At Dubai fest, love stories that remind you of Bollywood | world cinema | Hindustan Times
Today in New Delhi, India
Jul 28, 2017-Friday
-°C
New Delhi
  • Humidity
    -
  • Wind
    -

At Dubai fest, love stories that remind you of Bollywood

Halkawt Mustafa’s El Classico and Fares Naanaa’s Borders of Heaven at the Dubai International Film Festival show how Bollywood influences other cinema.

world cinema Updated: Dec 18, 2015 13:59 IST
Gautaman Bhaskaran
Halkawt Mustafa’s El Classico, the story of a dwarf who goes out of his way to impress his prospective father-in-law in order to marry his childhood sweetheart, is heavily influenced by Bollywood in its storytelling.
Halkawt Mustafa’s El Classico, the story of a dwarf who goes out of his way to impress his prospective father-in-law in order to marry his childhood sweetheart, is heavily influenced by Bollywood in its storytelling.(Dubai International Film Festival)

In some ways, director Halkawt Mustafa’s El Classico (in Arabic) -- screened at the Dubai International Film Festival -- straddling between Kurdistan and Spain is Bollywoodish in feel and texture. It is the story of two dwarfs -- real dwarfs and not like the one which was portrayed by Kamal Hassan in his 1989 Apoorva Sagodharargal -- whose peaceful existence goes for a toss when one of them wants to marry his childhood sweetheart, Gona. But her father will not let her -- who is of normal height -- marry Alan, the little man who runs a tea shop in Kurdistan.

Interwoven into this love story is the craze for football. Kurdish locals are passionate about the game, taking noisy sides between Real Madrid and Barcelona FC, known as El Classico. Gona’s father is a Ronaldo supporter and being a cobbler by profession, makes a pair of shoes for his football hero that he hopes to present some day.

Read: Dubai film fest campaigns for Arab cinema

Alan sees this as a great chance to prove his worth to the stubborn old man. Alan steals the shoes one night -- and along with his brother, Shirwan, also a dwarf, who agrees to play Cupid -- embarks on a motorbike trip to Madrid, where Ronaldo lives. The journey is illegal, the brothers have no valid papers, and is fraught with adventure of the most dangerous kind.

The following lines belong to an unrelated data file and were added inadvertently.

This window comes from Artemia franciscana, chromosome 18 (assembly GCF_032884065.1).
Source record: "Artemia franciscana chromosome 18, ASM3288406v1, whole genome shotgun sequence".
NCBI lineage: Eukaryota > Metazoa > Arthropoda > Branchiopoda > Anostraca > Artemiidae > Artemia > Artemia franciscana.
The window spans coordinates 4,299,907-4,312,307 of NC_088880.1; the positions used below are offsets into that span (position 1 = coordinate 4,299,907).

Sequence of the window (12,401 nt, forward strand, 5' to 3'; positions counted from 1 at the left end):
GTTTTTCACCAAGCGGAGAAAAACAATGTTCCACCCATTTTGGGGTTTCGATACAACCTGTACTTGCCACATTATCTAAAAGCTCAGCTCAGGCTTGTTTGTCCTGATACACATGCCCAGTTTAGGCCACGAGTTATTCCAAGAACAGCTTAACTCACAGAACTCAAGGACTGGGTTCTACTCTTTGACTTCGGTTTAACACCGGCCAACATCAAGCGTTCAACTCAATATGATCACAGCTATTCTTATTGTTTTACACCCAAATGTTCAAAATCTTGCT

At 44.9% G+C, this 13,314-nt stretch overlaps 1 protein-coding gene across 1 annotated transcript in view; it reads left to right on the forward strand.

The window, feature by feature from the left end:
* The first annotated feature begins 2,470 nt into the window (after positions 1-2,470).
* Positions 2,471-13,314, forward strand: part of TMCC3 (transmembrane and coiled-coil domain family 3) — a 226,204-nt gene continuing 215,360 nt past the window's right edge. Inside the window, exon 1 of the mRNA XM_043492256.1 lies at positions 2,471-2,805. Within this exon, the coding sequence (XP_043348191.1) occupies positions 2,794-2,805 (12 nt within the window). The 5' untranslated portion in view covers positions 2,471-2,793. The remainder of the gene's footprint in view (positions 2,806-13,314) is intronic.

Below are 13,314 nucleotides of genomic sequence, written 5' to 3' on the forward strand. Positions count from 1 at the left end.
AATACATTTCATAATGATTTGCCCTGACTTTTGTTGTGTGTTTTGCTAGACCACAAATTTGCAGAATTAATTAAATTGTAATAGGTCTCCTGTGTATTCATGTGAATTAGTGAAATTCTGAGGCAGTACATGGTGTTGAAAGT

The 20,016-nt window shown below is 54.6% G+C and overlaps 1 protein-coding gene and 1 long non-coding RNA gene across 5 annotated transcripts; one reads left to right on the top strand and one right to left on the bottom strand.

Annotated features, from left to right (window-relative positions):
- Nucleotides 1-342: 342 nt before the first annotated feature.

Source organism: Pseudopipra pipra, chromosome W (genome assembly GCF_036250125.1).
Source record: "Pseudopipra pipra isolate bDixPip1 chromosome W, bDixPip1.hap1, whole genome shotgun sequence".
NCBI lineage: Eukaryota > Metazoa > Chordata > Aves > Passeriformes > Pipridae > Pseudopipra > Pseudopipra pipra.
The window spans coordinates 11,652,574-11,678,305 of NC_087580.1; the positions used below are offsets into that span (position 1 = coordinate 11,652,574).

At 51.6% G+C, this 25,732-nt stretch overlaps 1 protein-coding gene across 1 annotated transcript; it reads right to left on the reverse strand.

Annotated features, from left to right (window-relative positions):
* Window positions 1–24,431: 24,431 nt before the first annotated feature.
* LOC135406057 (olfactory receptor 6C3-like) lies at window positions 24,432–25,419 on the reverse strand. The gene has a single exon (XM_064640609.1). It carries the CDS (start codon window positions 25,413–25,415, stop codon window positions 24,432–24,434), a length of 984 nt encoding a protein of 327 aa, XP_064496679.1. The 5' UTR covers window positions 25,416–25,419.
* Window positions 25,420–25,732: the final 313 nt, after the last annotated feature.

Fares Naanaa’s Borders of Heaven underlines how a tragedy shakes the very foundation of a Tunisian couple’s relationship. (Dubai International Film Festival)

Half way through the trip, Shirwan calls it quits, and Alan is left to fend for himself, and while Gona pines for him, her little man presses on.

El Classico, despite its fairytale feel, is a sincere attempt to narrate a love story that is so unequal. While Gona is beautiful and a normal woman, she loves Alan, a dwarf who is often the butt of ridicule.

Read: At Dubai fest, stories of suffering women and their battles

Another love story one saw at the festival was Fares Naanaa’s Borders of Heaven, (also in Arabic) that underlines how a tragedy shakes the very foundation of a Tunisian couple’s relationship. Sami and Sara are in their thirties and appear content and happy till a tragedy befalls them.

In Fares Naanaa’s Borders of Heaven, when the lead pair’s little daughter drowns in the sea, the parents are wracked by guilt and despair and find their bond growing weaker by the day. (Dubai International Film Festival)

When their little daughter drowns, the parents are wracked by guilt and despair -- and find their bond growing weaker by the day. The man takes to drinking, while the woman, fed up with such negativism, walks out of the marriage.

But Borders of Heaven -- again one of those movies that appears to have been influenced by Indian cinema -- cannot let its viewers go home unhappy. Can it?

(Gautaman Bhaskaran covered the Dubai International Film Festival.)

Follow @htshowbiz for more.